Enough to keep you – Nostalgic.

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So there is a valid reason as to why I haven’t updated in a little over two months. I was away. In a faraway land. My family, on both sides are from Mauritius. It’s a little island, off the coast of Madacascar, in the Indian Ocean. Which begs the question: Why did they come here? Where it’s cold almost eight months of the year. Believe me, I ask the question of why do I live here?? Mostly when I’m scraping the snow off of my car.

The very first things I ever learned how to cook were Mauritian. And I grew up in a odd hybrid of languages in terms of cooking. It took me ten years to figure out that cinnamon and canelle were the same things. One is just in french, which is what it was referred to in my house. But it was kept in a jar with no label on it, so I never knew that they were the same things, until I started cooking myself. Same thing with cilantro.

When I first started cooking I made rougaille and lentils, which is pretty typical Mauritian. Rougaille is simple, it’s like a tomato sauce and then you add things to it, like eggs or salmon or any type of fish. The lentils were complicated for me though. I had to burn them completely, and then add too much water to know for sure how you were supposed to cook them.

So I decided to learn from the best while I was in Mauritius. (The best are otherwise known as my Grandmother and anyone else who wanted to show me how to make stuff). And the first thing I wanted to blog was making roti. It isn’t really Mauritian roti, as I’m sure other people make it the same way, but we made it in Mauritius, does that count?
Here is the kicker. I don’t have a recipe to link to. And I don’t have proper measurements, just proportions.

So mixing brown and white flour is fine. It still tastes good. But these rotis are pretty high in fat seeing the amount of oil you put in them.
So I wouldn’t make them all the time…

So here is what I documented.
2 cups of white flour
2 cups of brown flour
Pinch of salt
1 Tablespoon of oil
Hot water.

IMG_1498Measure out the flour and add the salt. Then add the oil and the hot water. Mix it with you hands all together. You might need to add more water and more oil but just put it all together so that you have something that looks consistent. Like this.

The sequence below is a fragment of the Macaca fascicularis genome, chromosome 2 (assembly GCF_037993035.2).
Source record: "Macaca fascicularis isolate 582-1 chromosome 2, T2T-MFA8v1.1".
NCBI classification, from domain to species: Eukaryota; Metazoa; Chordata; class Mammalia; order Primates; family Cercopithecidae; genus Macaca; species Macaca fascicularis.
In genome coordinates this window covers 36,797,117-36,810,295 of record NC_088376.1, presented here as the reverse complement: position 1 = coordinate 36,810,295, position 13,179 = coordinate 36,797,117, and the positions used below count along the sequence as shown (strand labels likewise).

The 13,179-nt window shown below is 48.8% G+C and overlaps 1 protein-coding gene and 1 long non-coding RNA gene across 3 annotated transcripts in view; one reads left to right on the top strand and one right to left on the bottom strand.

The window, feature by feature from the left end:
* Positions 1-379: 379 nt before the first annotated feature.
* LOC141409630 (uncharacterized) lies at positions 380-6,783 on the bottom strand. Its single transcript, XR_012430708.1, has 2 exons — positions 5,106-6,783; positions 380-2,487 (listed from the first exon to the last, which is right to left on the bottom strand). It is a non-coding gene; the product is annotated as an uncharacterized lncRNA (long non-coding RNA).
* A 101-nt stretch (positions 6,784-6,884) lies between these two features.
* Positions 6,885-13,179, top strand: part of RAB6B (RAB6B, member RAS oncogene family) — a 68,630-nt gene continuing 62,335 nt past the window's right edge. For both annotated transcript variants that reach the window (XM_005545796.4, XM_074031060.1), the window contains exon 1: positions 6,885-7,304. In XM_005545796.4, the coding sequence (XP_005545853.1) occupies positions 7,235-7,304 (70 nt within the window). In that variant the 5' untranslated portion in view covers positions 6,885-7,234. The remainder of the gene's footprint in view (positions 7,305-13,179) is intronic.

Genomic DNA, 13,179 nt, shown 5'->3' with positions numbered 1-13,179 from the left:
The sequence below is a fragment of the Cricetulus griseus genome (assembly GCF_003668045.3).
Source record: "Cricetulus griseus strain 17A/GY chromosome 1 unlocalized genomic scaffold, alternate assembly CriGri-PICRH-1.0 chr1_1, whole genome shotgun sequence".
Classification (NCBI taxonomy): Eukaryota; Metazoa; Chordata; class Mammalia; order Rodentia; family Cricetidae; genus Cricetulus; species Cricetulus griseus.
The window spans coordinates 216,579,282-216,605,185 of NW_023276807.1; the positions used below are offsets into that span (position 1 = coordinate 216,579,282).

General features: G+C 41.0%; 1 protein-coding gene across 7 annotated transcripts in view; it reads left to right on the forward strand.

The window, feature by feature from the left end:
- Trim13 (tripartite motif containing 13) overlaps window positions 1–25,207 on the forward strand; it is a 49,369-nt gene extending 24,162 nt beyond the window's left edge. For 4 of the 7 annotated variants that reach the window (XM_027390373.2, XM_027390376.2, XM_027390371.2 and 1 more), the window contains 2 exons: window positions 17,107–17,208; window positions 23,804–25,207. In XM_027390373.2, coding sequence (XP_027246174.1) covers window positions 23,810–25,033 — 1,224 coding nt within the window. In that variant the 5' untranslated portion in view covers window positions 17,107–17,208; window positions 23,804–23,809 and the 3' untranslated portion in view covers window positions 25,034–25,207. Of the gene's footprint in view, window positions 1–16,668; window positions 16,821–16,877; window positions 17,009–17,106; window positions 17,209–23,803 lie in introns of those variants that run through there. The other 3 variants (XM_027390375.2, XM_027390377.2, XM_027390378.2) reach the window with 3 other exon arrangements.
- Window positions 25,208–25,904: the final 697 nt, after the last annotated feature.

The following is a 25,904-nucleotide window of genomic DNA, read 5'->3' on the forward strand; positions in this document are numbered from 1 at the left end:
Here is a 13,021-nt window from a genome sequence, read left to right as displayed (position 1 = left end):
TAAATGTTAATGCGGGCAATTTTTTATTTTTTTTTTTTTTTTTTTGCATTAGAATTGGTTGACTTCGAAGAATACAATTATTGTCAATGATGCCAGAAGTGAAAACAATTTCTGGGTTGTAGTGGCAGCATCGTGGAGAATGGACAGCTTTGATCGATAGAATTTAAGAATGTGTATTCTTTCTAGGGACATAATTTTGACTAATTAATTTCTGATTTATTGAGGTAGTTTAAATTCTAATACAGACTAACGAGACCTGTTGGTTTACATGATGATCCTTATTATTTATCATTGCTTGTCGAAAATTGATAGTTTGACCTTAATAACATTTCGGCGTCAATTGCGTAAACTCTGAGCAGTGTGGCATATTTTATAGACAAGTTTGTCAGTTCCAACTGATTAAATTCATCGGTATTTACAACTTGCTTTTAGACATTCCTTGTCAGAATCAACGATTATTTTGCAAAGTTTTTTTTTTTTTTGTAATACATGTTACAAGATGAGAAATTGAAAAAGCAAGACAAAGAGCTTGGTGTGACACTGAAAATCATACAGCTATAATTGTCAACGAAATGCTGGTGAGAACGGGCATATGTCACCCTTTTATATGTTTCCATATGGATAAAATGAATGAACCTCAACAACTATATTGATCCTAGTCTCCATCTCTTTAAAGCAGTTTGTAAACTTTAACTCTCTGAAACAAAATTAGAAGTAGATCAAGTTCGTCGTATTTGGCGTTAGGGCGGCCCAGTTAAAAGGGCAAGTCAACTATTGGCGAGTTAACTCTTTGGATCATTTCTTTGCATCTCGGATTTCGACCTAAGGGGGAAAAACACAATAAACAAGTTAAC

Then comes the rolling part. The experts (like my Grandma) can roll the dough so that it turns on its own and you get a perfect circle. Me? Not so much. I fumbled my way through it until they took the rolling pin away from me. Apparently, I’m no good at rolling.

So you take about baseball size dough and roll it out. Then you brush it with oil and fold it up into a square and let it sit. Then you roll the oiled dough again, and THEN they are ready to be cooked. Got that?

IMG_1499Heat a frying pan and brush it with oil. Fry for a minute per a side. The experts can touch the roti with their bare hands because they have no feeling left in the tips of their fingers, while I try and flip them awkwardly with utensils. It’s a good time.

I would have fulfilled my blogger duties if I had actually taken a picture of the end product. But it was hot, and I had just spent all of this time making them (well, that’s a lie, I REQUESTED them, and assisted in rolling two). So I didn’t take any picture of it when they were done. Needless to say, they were good.

This whole roti expedition was made possible by my aunt Pom (pictured on the right). She agreed to make roti even though it was crazy hot out and rolling is a lot of work. We actually did the rolling in her garage…

And I searched the internet for what the end product should look like and shamelessly stole this picture, purely for your viewing pleasure. Enjoy.

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